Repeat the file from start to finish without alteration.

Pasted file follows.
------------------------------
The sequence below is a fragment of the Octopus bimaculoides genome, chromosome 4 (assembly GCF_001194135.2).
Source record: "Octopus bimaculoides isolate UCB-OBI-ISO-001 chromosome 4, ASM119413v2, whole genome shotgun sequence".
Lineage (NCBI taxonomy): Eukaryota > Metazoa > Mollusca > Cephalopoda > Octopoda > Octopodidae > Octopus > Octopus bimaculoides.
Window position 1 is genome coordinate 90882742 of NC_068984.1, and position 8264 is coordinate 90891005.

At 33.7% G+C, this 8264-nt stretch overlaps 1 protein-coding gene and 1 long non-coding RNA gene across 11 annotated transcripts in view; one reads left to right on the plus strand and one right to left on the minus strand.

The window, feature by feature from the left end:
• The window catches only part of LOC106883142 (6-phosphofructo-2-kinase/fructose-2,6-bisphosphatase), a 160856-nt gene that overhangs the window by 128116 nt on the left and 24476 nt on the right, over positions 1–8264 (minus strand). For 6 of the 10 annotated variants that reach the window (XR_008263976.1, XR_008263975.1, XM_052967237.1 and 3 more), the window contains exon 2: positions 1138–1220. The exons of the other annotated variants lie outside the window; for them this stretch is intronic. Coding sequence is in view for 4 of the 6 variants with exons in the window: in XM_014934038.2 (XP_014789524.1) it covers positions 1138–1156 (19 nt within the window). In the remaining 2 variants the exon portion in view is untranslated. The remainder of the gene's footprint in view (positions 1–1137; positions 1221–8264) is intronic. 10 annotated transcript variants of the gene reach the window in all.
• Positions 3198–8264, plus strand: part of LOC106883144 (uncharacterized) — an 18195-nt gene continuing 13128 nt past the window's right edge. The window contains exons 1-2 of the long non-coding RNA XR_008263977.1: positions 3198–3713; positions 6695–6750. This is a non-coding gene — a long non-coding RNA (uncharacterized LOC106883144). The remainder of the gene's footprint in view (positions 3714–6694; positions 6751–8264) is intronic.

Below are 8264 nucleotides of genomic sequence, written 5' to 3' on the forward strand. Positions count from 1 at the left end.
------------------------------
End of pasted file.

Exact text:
The sequence below is a fragment of the Octopus bimaculoides genome, chromosome 4 (assembly GCF_001194135.2).
Source record: "Octopus bimaculoides isolate UCB-OBI-ISO-001 chromosome 4, ASM119413v2, whole genome shotgun sequence".
Lineage (NCBI taxonomy): Eukaryota > Metazoa > Mollusca > Cephalopoda > Octopoda > Octopodidae > Octopus > Octopus bimaculoides.
Window position 1 is genome coordinate 90882742 of NC_068984.1, and position 8264 is coordinate 90891005.

At 33.7% G+C, this 8264-nt stretch overlaps 1 protein-coding gene and 1 long non-coding RNA gene across 11 annotated transcripts in view; one reads left to right on the plus strand and one right to left on the minus strand.

The window, feature by feature from the left end:
• The window catches only part of LOC106883142 (6-phosphofructo-2-kinase/fructose-2,6-bisphosphatase), a 160856-nt gene that overhangs the window by 128116 nt on the left and 24476 nt on the right, over positions 1–8264 (minus strand). For 6 of the 10 annotated variants that reach the window (XR_008263976.1, XR_008263975.1, XM_052967237.1 and 3 more), the window contains exon 2: positions 1138–1220. The exons of the other annotated variants lie outside the window; for them this stretch is intronic. Coding sequence is in view for 4 of the 6 variants with exons in the window: in XM_014934038.2 (XP_014789524.1) it covers positions 1138–1156 (19 nt within the window). In the remaining 2 variants the exon portion in view is untranslated. The remainder of the gene's footprint in view (positions 1–1137; positions 1221–8264) is intronic. 10 annotated transcript variants of the gene reach the window in all.
• Positions 3198–8264, plus strand: part of LOC106883144 (uncharacterized) — an 18195-nt gene continuing 13128 nt past the window's right edge. The window contains exons 1-2 of the long non-coding RNA XR_008263977.1: positions 3198–3713; positions 6695–6750. This is a non-coding gene — a long non-coding RNA (uncharacterized LOC106883144). The remainder of the gene's footprint in view (positions 3714–6694; positions 6751–8264) is intronic.

Below are 8264 nucleotides of genomic sequence, written 5' to 3' on the forward strand. Positions count from 1 at the left end.